Notes on the Revelation

Introductory Verses Rev. 1:1-8.

The first words give us the title of the book — "The Revelation of Jesus Christ." The first three verses are a kind of preface. We are reminded that the ascended Jesus, though invested with all power in heaven and in earth, is still Jehovah's righteous servant, and as such receives this book from God. John, not simply by the immediate inspiration of the Spirit, as was usual, but by the guidance of an angel, receives the particulars of the book to communicate to the churches. We are told that the object of the Revelation is to show unto His servants the things which must shortly come to pass. (They are not called, as in John's other writings, the friends of Jesus, or sons of God, but servants.) To show the shortness of time in the mind of God, and the speedy fulfilment of the prophetic word, it is added in the third verse, "The time is at hand."

John writes with authority, being conscious that he is recording God's truth, and that the various scenes and actions he was about to relate were the testimony of Jesus Christ — things which he had heard and seen in vision. (Ver. 2.)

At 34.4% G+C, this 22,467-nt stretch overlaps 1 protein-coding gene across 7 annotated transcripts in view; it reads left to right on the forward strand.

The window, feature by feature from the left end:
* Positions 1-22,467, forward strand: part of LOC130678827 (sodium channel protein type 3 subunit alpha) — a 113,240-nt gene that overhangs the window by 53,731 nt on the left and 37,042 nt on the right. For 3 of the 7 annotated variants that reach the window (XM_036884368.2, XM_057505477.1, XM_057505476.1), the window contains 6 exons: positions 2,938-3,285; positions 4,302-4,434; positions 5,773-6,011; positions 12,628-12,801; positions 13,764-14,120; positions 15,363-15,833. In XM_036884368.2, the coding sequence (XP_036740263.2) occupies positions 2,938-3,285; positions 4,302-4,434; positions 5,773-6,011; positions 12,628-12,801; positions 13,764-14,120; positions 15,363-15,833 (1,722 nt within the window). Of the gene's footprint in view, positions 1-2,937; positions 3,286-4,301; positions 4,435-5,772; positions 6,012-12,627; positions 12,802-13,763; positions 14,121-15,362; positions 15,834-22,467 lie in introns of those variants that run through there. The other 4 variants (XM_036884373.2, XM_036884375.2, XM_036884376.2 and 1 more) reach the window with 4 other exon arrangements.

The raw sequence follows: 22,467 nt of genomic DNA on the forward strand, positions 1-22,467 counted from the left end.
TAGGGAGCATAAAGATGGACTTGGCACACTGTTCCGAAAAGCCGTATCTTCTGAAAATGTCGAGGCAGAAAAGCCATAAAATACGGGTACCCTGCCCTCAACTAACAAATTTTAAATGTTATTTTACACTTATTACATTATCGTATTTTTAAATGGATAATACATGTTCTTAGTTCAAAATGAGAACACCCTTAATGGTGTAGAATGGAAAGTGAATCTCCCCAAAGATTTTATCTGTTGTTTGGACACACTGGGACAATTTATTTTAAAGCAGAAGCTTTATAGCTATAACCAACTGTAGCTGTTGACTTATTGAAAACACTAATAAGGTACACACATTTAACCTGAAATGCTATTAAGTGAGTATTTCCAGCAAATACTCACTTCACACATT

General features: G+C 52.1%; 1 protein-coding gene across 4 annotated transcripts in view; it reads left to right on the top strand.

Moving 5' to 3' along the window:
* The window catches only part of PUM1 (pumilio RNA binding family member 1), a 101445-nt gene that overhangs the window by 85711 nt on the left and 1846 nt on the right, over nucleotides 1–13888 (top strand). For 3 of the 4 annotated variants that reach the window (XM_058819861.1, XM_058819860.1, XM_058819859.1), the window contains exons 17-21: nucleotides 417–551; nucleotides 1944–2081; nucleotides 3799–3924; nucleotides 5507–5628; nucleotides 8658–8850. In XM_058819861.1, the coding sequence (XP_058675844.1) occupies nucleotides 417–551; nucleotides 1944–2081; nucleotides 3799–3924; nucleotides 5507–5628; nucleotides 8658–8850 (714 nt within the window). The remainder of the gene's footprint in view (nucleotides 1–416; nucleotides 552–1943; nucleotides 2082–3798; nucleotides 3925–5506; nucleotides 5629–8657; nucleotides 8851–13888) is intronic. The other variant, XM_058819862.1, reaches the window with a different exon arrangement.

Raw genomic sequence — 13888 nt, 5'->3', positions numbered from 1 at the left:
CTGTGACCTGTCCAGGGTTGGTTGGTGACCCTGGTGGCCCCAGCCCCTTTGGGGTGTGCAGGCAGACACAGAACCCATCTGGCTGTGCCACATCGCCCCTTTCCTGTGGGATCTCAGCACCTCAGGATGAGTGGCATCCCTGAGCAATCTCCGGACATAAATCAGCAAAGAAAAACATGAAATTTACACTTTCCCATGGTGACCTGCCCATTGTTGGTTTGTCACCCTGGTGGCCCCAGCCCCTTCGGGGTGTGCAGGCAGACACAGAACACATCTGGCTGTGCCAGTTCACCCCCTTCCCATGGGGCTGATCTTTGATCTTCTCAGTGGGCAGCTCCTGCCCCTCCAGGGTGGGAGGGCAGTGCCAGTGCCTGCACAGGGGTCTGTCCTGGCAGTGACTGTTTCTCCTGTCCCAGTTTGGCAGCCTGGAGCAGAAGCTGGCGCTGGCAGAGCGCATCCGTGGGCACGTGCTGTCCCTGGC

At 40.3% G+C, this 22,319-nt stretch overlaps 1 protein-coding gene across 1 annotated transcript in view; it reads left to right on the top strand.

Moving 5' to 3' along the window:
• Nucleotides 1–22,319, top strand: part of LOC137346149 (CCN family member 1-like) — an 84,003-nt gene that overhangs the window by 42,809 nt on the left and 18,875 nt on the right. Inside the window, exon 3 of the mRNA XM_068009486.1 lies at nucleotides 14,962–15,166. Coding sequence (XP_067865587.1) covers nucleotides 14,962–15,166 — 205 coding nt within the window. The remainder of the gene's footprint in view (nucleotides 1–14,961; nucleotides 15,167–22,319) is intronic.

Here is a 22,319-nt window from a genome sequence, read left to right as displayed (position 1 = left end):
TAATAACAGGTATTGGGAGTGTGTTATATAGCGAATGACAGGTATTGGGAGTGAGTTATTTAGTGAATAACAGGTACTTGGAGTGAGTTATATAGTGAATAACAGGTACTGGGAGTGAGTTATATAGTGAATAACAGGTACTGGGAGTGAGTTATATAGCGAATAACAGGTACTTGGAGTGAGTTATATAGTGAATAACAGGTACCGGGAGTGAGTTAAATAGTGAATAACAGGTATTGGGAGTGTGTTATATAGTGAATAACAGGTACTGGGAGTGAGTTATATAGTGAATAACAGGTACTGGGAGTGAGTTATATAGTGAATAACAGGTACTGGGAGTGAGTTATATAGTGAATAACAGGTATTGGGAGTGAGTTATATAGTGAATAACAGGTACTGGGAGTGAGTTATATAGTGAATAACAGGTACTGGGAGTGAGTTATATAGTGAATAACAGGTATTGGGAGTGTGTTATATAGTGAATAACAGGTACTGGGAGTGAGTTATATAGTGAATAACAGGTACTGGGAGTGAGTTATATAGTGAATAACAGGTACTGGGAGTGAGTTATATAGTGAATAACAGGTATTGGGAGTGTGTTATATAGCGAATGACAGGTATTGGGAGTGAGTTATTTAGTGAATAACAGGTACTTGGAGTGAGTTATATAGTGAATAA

An especial blessing is promised to those who read this book, and also to those who hear (even if unable to read.) (Ver. 3.) How encouraging! How different are man's thoughts to God's! Man says, Do not read the book of Revelation, it is so difficult; or do not listen to any who may read it to you. God says, Whether you read or hear you shall find blessing.

By keeping "those things which are written therein," we have not the thought of obeying commands, like the law of Moses, as much as keeping in the heart the solemn instruction which the prophetic word conveys. In this book, the future passes before the mind's eye like a panorama, shedding its light upon everything of the present, and pointing out the course of all the principles at work around us. All who keep these things in their hearts will find present blessing. We are told that Mary kept the sayings of Jesus in her heart. Jesus also spoke of this as a special mark of those who loved Him: "If a man love me, he will keep my words. He that loveth me not keepeth not my sayings." (John 14:23-24.) Surely this is a searching word for the conscience of any who have neglected the sayings of Jesus contained in "The Revelation."

Verses 4 to 8 may be looked at as introductory to the great subjects of the book.